Last but not least, macroeconomists have commonly assumed that the factor shares of income, while fluctuating over the business cycle, have stayed relatively constant in the long-run. Recent emperical work by Piketty and Karababournis and Neiman, however, has revealed a significant downward trend in the labor share of income over the last couple of decades. This phenomenon is in so far concerning as it exacerbates the recent increases in inequality. Only the very rich derive a substantial part of their income from capital while the middle class and the poor rely almost exclusively on labor income. A fall of the labor share is thus of particular concern because it might reflect stagnating wages as well as a decrease in the bargaining power of labor. Some economists have suggested that the rise in the capital share might be due to increasing monopoly power in the economy, the growing importance of Intellectual Property Rights (IPP) being one example, as well as the substantial appreciation of housing prices, especially in large metropolitan areas.
In his keynote speech in Budapest Lord Turner briefly discussed most of the issues I have raised above. While this blogpost might seem to some as a smashing critique of the economics profession as a whole, this is actually exactly what it is not. It is quite clear that economists like Wicksell, Schumpeter, Kindleberger, Minsky and Co. understood the importance credit and liquidity constraints, the nature of credit and debt, the notion that banks can create purchasing power, and the dynamics of bubbles and financial panics, etc. It is only modern macroeconomic theory that has overlooked many of these aspects by narrowly focusing on mathematically consistent but very abstract theoretical models of the economy.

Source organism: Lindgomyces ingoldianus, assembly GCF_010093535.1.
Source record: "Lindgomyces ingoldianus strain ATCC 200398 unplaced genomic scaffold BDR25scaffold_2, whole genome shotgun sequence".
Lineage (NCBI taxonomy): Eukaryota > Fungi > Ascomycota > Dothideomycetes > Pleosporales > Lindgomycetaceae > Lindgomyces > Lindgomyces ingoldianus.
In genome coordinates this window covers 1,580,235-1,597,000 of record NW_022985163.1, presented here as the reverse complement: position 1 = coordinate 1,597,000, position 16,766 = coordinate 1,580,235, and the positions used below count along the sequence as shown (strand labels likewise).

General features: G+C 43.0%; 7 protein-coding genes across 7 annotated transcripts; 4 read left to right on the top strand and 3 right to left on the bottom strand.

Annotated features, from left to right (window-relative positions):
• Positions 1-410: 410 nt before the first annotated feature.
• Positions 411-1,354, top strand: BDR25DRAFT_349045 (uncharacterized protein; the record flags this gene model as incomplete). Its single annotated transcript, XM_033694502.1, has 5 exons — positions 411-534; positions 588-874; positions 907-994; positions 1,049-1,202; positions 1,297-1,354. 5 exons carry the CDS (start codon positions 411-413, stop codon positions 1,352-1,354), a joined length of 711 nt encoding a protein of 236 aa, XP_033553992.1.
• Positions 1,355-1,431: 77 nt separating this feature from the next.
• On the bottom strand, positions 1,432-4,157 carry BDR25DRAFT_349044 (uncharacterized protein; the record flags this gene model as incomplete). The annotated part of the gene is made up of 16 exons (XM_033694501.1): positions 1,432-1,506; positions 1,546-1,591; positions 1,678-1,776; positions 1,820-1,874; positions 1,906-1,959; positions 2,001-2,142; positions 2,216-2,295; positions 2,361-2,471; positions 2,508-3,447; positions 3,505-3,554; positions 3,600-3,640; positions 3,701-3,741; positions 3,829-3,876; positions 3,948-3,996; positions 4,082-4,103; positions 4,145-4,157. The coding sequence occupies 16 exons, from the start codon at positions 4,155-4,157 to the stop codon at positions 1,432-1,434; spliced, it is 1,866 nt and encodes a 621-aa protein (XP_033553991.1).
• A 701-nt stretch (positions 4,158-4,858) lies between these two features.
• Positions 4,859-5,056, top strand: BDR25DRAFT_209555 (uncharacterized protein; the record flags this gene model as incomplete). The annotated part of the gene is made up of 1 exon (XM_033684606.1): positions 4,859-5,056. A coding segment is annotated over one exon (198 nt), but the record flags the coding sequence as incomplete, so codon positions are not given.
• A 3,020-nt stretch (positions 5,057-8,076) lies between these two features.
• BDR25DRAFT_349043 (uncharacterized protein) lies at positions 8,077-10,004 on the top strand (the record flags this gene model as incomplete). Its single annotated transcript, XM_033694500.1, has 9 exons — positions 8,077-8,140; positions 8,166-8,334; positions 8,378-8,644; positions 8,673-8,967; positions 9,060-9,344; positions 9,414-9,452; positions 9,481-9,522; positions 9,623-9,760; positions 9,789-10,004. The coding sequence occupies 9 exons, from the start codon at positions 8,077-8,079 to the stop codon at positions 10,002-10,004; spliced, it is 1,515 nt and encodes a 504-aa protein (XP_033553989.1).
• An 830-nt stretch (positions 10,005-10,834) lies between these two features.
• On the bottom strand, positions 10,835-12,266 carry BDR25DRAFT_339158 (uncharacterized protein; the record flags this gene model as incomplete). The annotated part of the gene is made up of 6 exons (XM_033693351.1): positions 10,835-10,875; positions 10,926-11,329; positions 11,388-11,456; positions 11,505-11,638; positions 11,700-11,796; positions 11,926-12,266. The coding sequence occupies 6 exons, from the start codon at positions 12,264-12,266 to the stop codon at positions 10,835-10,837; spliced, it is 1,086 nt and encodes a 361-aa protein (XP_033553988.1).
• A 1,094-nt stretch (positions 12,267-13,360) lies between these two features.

According to Turner, “new economic thinking” might thus simply involve reading some very old books and bring those ideas back into mainstream macroeconomic theory. This, however, is not the entire story. Some of the aforementioned ideas are relatively new because they reflect economic trends that we have only observed in recent decades. Going forward, I suggest that the following three avenues are of particular importance for macroeconomic research if the goal is to understand recent changes in the global economy:
- The significant appreciation of land and housing prices in large metropolitan areas (agglomeration effects) as well as the interaction between credit and housing prices.
- The decline in the labor share of income, possibly related to housing and increasing monopoly power, and its distributional consequences for society at large.
- The decline in the desired level of investment and the secular fall in real interest rates as well as its impact on asset prices.